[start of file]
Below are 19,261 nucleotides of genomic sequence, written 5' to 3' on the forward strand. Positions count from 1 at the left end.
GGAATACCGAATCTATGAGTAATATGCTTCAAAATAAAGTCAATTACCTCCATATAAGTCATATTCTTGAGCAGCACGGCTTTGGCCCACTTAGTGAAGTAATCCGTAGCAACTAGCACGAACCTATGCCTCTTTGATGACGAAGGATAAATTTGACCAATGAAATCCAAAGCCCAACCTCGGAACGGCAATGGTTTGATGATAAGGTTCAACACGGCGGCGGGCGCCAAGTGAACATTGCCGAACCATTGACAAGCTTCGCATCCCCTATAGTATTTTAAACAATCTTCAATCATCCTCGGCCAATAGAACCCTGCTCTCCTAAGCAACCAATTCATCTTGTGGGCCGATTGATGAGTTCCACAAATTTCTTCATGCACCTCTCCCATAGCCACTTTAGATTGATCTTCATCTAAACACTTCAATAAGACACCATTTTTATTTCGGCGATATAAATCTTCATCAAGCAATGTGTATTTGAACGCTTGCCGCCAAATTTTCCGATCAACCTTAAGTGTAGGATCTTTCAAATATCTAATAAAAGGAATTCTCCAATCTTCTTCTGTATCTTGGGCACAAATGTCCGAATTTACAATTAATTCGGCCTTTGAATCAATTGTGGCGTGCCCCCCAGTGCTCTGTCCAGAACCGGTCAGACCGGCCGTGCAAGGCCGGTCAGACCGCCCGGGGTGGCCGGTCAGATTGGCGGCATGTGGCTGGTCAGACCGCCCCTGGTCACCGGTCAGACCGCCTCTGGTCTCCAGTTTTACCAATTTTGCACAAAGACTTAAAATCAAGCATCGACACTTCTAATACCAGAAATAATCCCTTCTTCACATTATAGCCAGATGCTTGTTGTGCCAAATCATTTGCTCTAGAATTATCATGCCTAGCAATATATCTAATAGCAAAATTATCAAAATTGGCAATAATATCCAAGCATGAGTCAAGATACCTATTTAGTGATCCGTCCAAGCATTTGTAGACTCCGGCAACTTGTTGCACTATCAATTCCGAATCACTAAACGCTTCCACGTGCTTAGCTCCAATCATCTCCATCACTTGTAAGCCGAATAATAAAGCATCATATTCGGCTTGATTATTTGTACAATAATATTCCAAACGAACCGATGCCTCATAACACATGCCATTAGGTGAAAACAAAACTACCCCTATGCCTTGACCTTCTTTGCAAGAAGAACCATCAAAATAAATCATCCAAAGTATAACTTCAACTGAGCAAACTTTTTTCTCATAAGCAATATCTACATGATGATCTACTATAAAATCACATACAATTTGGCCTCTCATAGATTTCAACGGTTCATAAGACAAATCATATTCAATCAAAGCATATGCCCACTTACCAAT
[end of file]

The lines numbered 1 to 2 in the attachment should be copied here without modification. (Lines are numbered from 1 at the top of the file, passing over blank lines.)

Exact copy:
Below are 19,261 nucleotides of genomic sequence, written 5' to 3' on the forward strand. Positions count from 1 at the left end.
GGAATACCGAATCTATGAGTAATATGCTTCAAAATAAAGTCAATTACCTCCATATAAGTCATATTCTTGAGCAGCACGGCTTTGGCCCACTTAGTGAAGTAATCCGTAGCAACTAGCACGAACCTATGCCTCTTTGATGACGAAGGATAAATTTGACCAATGAAATCCAAAGCCCAACCTCGGAACGGCAATGGTTTGATGATAAGGTTCAACACGGCGGCGGGCGCCAAGTGAACATTGCCGAACCATTGACAAGCTTCGCATCCCCTATAGTATTTTAAACAATCTTCAATCATCCTCGGCCAATAGAACCCTGCTCTCCTAAGCAACCAATTCATCTTGTGGGCCGATTGATGAGTTCCACAAATTTCTTCATGCACCTCTCCCATAGCCACTTTAGATTGATCTTCATCTAAACACTTCAATAAGACACCATTTTTATTTCGGCGATATAAATCTTCATCAAGCAATGTGTATTTGAACGCTTGCCGCCAAATTTTCCGATCAACCTTAAGTGTAGGATCTTTCAAATATCTAATAAAAGGAATTCTCCAATCTTCTTCTGTATCTTGGGCACAAATGTCCGAATTTACAATTAATTCGGCCTTTGAATCAATTGTGGCGTGCCCCCCAGTGCTCTGTCCAGAACCGGTCAGACCGGCCGTGCAAGGCCGGTCAGACCGCCCGGGGTGGCCGGTCAGATTGGCGGCATGTGGCTGGTCAGACCGCCCCTGGTCACCGGTCAGACCGCCTCTGGTCTCCAGTTTTACCAATTTTGCACAAAGACTTAAAATCAAGCATCGACACTTCTAATACCAGAAATAATCCCTTCTTCACATTATAGCCAGATGCTTGTTGTGCCAAATCATTTGCTCTAGAATTATCATGCCTAGCAATATATCTAATAGCAAAATTATCAAAATTGGCAATAATATCCAAGCATGAGTCAAGATACCTATTTAGTGATCCGTCCAAGCATTTGTAGACTCCGGCAACTTGTTGCACTATCAATTCCGAATCACTAAACGCTTCCACGTGCTTAGCTCCAATCATCTCCATCACTTGTAAGCCGAATAATAAAGCATCATATTCGGCTTGATTATTTGTACAATAATATTCCAAACGAACCGATGCCTCATAACACATGCCATTAGGTGAAAACAAAACTACCCCTATGCCTTGACCTTCTTTGCAAGAAGAACCATCAAAATAAATCATCCAAAGTATAACTTCAACTGAGCAAACTTTTTTCTCATAAGCAATATCTACATGATGATCTACTATAAAATCACATACAATTTGGCCTCTCATAGATTTCAACGGTTCATAAGACAAATCATATTCAATCAAAGCATATGCCCACTTACCAAT